By Andrew Buncombe, Independent, Jan. 13, 2018
It was never Jean Betrand Aristide’s wish to leave Haiti. In the early hours of 29 February 2004, with rebel forces advancing on Port-au-Prince and opposition leaders refusing a compromise, he was given a blunt offer from Luis Moreno, deputy chief of the US embassy.
“Come with or stay,” he was told by the diplomat, who arrived with a contingent of US Marines. “Live or die”.
Had Washington wanted to save the priest-turned politician who became Haiti’s first democratically-elected president, it could have done so. A decade earlier, after Aristide was forced out by a CIA-backed coup, Bill Clinton returned him to office using those same Marines.
But by 2004, the US was done with the man who preached liberation theology, sought to raise wages in a nation that had become a sweatshop for the US garment industry and resisted demands from the International Monetary Fund to “liberalise” the economy. That Leap Day morning, Aristide was hurried to a jet and flown into exile in the Central African Republic.
Is Haiti a “s**thole”? Some Haitians might actually agree with the reported comments of Donald Trump. Life is undeniably tough in the poorest country in the Western Hemisphere. While it sits just a 90-minute flight from Miami, things could scarcely be more different. Three-quarters of the population lives on less than two dollars a day and a full 50 per cent on just one dollar. Only sub-Saharan Africa is poorer.
Haiti has the proud history of being the only nation created by an uprising of slaves. But since that revolution culminated in the country’s independence in 1804, democracy has struggled in the former French colony.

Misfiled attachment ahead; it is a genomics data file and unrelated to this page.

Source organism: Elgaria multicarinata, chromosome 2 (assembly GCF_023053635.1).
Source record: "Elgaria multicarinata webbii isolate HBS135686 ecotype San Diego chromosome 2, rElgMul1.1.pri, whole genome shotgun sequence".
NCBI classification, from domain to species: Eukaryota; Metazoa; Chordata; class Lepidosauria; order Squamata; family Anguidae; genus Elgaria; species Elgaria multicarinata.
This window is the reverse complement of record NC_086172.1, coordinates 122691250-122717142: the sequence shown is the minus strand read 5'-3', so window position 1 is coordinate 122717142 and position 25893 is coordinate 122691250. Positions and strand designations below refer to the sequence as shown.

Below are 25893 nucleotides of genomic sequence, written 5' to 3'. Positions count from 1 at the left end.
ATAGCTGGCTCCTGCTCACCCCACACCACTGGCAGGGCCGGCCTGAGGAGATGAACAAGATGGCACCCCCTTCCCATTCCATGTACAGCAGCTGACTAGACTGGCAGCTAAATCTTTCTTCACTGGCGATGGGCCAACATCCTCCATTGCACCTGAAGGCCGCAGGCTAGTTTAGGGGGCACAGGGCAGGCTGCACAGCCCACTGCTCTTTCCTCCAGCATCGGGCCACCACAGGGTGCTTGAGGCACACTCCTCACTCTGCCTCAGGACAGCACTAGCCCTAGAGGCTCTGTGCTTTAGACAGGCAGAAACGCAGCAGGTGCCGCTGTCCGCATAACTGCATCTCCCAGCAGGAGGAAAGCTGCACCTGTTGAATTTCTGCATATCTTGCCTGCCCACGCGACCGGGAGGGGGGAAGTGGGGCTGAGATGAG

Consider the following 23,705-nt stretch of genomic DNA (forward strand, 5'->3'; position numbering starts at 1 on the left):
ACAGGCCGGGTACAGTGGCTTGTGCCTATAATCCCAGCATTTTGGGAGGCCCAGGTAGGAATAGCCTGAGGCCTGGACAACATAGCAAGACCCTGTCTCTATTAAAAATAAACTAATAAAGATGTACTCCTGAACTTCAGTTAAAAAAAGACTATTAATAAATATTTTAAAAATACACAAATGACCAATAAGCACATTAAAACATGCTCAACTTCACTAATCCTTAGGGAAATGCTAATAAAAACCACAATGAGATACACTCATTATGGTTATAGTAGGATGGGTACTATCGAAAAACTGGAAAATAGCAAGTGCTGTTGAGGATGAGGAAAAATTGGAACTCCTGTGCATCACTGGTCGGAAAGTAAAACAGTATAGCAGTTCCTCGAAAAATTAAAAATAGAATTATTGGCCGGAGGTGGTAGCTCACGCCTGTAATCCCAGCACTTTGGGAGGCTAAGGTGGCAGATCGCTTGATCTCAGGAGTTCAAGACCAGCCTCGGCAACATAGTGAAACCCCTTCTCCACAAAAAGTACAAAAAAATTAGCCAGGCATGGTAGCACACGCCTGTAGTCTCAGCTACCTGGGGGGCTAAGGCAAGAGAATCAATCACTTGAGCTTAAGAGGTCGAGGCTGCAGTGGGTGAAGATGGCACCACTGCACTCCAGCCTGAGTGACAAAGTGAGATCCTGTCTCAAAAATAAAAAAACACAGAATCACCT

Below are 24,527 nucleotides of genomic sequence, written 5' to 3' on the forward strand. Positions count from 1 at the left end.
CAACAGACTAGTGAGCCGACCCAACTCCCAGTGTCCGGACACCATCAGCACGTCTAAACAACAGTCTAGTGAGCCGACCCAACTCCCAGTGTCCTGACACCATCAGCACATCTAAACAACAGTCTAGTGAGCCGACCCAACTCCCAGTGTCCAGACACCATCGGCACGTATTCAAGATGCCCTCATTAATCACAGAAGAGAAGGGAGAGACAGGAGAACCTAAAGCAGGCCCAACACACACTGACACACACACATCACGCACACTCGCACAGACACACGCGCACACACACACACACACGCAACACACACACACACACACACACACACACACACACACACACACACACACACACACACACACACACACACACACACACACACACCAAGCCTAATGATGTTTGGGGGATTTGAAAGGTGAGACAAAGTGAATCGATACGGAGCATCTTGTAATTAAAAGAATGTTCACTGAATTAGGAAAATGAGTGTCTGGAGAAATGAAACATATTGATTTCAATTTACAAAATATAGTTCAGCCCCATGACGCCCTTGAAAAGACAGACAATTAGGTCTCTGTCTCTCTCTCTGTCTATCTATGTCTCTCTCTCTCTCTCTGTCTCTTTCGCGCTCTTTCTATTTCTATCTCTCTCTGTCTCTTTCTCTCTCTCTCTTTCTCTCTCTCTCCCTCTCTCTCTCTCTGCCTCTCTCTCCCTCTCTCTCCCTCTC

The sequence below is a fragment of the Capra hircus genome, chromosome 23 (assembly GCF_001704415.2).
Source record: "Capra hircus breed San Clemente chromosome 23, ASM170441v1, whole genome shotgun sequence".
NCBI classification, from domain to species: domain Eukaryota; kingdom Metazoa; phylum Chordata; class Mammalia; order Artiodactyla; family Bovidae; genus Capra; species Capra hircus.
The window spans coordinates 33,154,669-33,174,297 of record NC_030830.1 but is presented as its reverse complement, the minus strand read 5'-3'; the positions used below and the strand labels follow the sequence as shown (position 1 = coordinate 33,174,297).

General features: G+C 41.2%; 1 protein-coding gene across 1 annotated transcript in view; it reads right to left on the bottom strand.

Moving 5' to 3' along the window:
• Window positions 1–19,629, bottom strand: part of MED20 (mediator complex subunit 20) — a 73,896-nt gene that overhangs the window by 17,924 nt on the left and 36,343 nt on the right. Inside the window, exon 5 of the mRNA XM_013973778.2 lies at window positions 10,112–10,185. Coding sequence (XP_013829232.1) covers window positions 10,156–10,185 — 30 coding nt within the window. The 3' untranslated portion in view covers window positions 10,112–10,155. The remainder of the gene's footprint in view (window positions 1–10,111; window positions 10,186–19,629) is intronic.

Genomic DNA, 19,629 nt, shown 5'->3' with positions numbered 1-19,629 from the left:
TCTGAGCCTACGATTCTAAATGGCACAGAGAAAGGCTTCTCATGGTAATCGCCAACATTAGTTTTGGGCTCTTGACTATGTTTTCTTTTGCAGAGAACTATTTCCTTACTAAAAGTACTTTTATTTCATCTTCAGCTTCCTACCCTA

Between 1956 and 1986, the country was dominated by the murderous dictators Francois “Papa Doc” Duvalier and his son, Baby Doc. Four years after Baby Doc fled to France, it seemed that Aristide, who swept to power with 70 per cent of the vote, was poised to bring change. So he might, had he not antagonised the country’s small elite or their supporters in Washington.
If Donald Trump was interested in history he would know this. He would know the challenges Haiti has faced, and the way his own country has hampered its development. He would know how, even now, the US Embassy and State Department are major player in the country’s politics, throwing their support behind those candidates it approves of, and blocking the path of those it does not like.
“The US has spent a lot of energy over the last 100 years in preventing the emancipation of ordinary Haitians citizens and every time there was a chance of this it was blocked,” said academic Peter Hallward, author of Damming the Flood.
If Trump was interested in history, he would also know the role the US has played in El Salvador, a country to which he now wants to return 200,000 people who fled here to avoid poverty and violence and were given temporary protective status (TPS). He would know that in the 1980s more than 75,000 people were killed and another 10,000 “disappeared” during its civil war, between a right-wing government supported by the US and leftist rebels.
He would know that today El Salvador is one of the deadliest countries in the world outside of an recognised war zone, a place with up to 70,000 active gang members most of them aligned to two main outfits – Mara Salvatrucha, or MS-13, and Calle 18.
The gangs were originally established in the Los Angeles’s extensive prison system.
During the 1990s, many gang members were deported to El Salvador, which was still recovering from the civil war. Since then, they have established strongholds throughout the country and are involved in extortion, people trafficking, robbery and prostitution. They are also major players in the drugs trade, fuelled by Americans’ passion for cocaine.
Given the peril faced by youngsters in three Central American countries, Barack Obama in 2014 established a programme to provide a safe-entry for children from Guatemala, Honduras and El Salvador, whose parents were already living legally in the US. Last summer, Trump terminated the scheme.
Trump has denied he used vulgar language to describe Haiti or African countries, but Democrats at the meeting insisted he did use such words.
What’s clear, is that while Trump defends his actions by claiming he is putting America first, he is blind to the fact that America’s behaviour in its “back yard” on Central America has frequently hampered the development of those countries or worse. If he bothered with history, he’d know how s**tholes come about.